Thank you Erin for touring us of your very organized home! For organization tips and tricks, visit Erin everyday over on Unclutterer.

(images from erin doland)

Posted by decor8 in Home Tours on March 05, 2008

Your comments...

  1. PamperingBeki commented
    March 5th, 2008 at 6:51pm

    There are just so many great ideas here! I love love love that bright yellow wall.

  2. Melissa de la Fuente commented
    March 5th, 2008 at 6:52pm

    Awesome! I love anything that has to do with uncluttering. We have a tiny kitchen, a tiny workspace for me and the tiniest entryway in the universe(I am not kidding)so, I am constantly trying to improve upon the storage and organization of it all! With two girls, two dogs and taking our shoes off when we enter our house always makes for lots of “stuff” trying to hang around. I am always so interested to see how others fix storage and clutter problems. Thanks Holly and thanks for sharing.

  3. SimplyGrove commented
    March 5th, 2008 at 7:16pm

    The dining area is my favorite!!!!

  4. brittany commented
    March 5th, 2008 at 7:19pm

    Beautiful! I love the variety of chairs which brings so much color and interest to the space without cramming in lots of extra stuff.

  5. Anonymous commented
    March 5th, 2008 at 7:31pm

    Where did you find the chair?

  6. Erin at Unclutterer commented
    March 5th, 2008 at 7:44pm

    @anonymous — Which chair??

  7. Stacy commented
    March 5th, 2008 at 8:10pm

    I’ve got to admit, that is the most awesome poster ever (from the National Pork Board campaign). How was Erin able to come across it? It seems like there’d be a good story behind it.

  8. Mme. Meow commented
    March 5th, 2008 at 8:20pm

    We ALL scream for LESS CLUTTER!!!

    (That poster is hilarious.)

    Wow– that’s a great use of space for a DC space.

  9. Michele commented
    March 5th, 2008 at 8:28pm

    I love that you have so much functionality but it still seems light and uncluttered. You don’t have to get rid of everything to be uncluttered.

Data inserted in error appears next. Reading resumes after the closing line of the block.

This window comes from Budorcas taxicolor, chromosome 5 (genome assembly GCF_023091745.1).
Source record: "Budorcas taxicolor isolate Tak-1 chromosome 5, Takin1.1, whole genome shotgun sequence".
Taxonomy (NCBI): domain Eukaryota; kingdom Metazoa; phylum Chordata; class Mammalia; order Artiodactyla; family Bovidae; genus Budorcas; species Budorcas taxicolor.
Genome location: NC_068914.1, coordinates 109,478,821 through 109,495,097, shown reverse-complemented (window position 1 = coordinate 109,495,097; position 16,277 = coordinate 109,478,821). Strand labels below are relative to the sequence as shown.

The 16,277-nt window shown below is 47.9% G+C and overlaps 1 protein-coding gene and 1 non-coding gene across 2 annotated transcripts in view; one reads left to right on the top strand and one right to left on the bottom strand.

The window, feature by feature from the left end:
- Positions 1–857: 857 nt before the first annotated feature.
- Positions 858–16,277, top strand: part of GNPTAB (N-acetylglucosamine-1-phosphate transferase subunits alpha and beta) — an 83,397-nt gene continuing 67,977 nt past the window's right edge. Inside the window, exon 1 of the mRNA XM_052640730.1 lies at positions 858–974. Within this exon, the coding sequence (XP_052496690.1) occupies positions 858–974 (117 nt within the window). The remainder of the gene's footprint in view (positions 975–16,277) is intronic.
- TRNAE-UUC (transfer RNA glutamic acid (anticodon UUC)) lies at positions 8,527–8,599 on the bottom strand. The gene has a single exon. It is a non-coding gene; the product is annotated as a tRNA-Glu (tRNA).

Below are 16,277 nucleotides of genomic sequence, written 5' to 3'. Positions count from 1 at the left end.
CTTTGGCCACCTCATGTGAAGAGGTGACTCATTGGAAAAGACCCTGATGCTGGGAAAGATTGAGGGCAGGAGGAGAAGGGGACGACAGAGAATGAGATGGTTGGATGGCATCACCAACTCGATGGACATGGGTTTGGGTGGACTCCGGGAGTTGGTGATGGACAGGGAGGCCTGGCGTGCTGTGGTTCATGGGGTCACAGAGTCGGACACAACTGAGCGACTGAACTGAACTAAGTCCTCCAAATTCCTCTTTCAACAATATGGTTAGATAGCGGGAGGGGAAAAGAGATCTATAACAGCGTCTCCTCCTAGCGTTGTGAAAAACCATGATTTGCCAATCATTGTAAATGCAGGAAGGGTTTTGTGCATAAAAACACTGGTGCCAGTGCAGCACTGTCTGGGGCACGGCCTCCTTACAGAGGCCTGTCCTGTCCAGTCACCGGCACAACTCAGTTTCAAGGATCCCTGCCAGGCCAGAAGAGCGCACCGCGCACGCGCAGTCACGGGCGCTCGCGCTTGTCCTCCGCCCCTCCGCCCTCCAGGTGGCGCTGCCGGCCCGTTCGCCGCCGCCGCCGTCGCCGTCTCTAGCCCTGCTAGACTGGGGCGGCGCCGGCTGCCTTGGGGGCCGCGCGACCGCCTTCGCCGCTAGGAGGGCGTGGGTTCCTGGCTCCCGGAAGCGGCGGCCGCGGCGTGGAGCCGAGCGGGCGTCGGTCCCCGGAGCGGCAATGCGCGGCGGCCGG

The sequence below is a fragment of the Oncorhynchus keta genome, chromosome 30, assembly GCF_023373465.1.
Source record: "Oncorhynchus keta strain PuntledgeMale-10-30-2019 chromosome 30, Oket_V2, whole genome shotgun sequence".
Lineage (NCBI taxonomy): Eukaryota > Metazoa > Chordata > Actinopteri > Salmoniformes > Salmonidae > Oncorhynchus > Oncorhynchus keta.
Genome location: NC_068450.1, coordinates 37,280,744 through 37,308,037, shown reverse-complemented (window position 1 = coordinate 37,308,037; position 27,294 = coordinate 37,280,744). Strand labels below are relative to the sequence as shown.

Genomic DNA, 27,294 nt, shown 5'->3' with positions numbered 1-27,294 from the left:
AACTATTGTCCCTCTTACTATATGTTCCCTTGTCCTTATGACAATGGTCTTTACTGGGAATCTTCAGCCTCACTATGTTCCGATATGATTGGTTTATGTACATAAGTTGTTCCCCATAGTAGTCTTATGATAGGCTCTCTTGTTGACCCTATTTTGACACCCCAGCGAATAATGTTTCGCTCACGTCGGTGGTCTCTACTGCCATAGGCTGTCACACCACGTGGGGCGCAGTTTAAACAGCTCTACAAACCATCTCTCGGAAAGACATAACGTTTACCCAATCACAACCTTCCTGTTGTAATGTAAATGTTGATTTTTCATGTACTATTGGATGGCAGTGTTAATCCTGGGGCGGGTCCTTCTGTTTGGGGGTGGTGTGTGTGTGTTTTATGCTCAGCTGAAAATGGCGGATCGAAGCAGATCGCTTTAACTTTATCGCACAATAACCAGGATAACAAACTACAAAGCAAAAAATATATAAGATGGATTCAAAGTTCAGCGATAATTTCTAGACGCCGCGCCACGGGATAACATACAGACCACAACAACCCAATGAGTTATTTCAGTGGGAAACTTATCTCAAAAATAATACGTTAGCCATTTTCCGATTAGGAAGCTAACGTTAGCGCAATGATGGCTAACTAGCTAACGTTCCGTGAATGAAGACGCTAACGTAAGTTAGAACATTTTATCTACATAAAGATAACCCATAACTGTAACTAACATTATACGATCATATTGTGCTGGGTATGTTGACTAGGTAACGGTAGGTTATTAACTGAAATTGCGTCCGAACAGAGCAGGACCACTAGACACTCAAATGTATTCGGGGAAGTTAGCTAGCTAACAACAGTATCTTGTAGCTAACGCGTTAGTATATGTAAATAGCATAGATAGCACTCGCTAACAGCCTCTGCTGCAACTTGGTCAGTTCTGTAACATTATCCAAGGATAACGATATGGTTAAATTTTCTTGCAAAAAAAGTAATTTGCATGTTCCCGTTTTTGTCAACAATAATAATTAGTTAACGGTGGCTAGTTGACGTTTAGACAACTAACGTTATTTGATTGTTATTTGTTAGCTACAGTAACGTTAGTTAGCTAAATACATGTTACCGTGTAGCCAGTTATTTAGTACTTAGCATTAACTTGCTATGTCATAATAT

10. MamaBird commented
    March 6th, 2008 at 12:34am

    Wow. I had seen your kitchen before on Unclutterer but sheesh, what an interesting, eclectic and organized house! Love your blog and getting to check out your space. Thanks for sharing it and for all of the helpful advice via UC.

  11. Geralin commented
    March 6th, 2008 at 3:20am

    Hello Erin,

    Your home is lovely; warm, colorful, interesting and inviting. I love it. Thank you for sharing it with us.

    I’m most interested in your office. Do I see a Big Boy on the right side of your hubby’s desk?

    One more quick question. What are the little things on the left side of his desk rail. Looks like magnetic tins full of . . .

  12. Erin at Unclutterer commented
    March 6th, 2008 at 5:35am


    The tins were intended for spices, but my husband keeps paper clips, rubber bands, erasers, and guitar picks in them. I think he got them at the container store in the kitchen organization area.

    The Big Boy on the speaker is actually a bank. It’s where he empties the change from his pockets.

    Thanks for the nice words everyone!

  13. Kristy commented
    March 6th, 2008 at 6:58pm

    I love using the pork ad as art! what a great idea!

  14. Anonymous commented
    March 7th, 2008 at 9:31pm

    Erin – that’s a nice young married post-student look. Real white bread to go with the white meat. Mmm Hmm.

  15. Seth commented
    March 12th, 2008 at 5:13pm

    Just a note, the chair is behind the keyboard, not the guitar! :-)

  16. Seth commented
    March 12th, 2008 at 5:14pm

    oh, woah! That’s not a keyboard, that’s a guitar neck laying flat with table legs. Never mind on the last comment!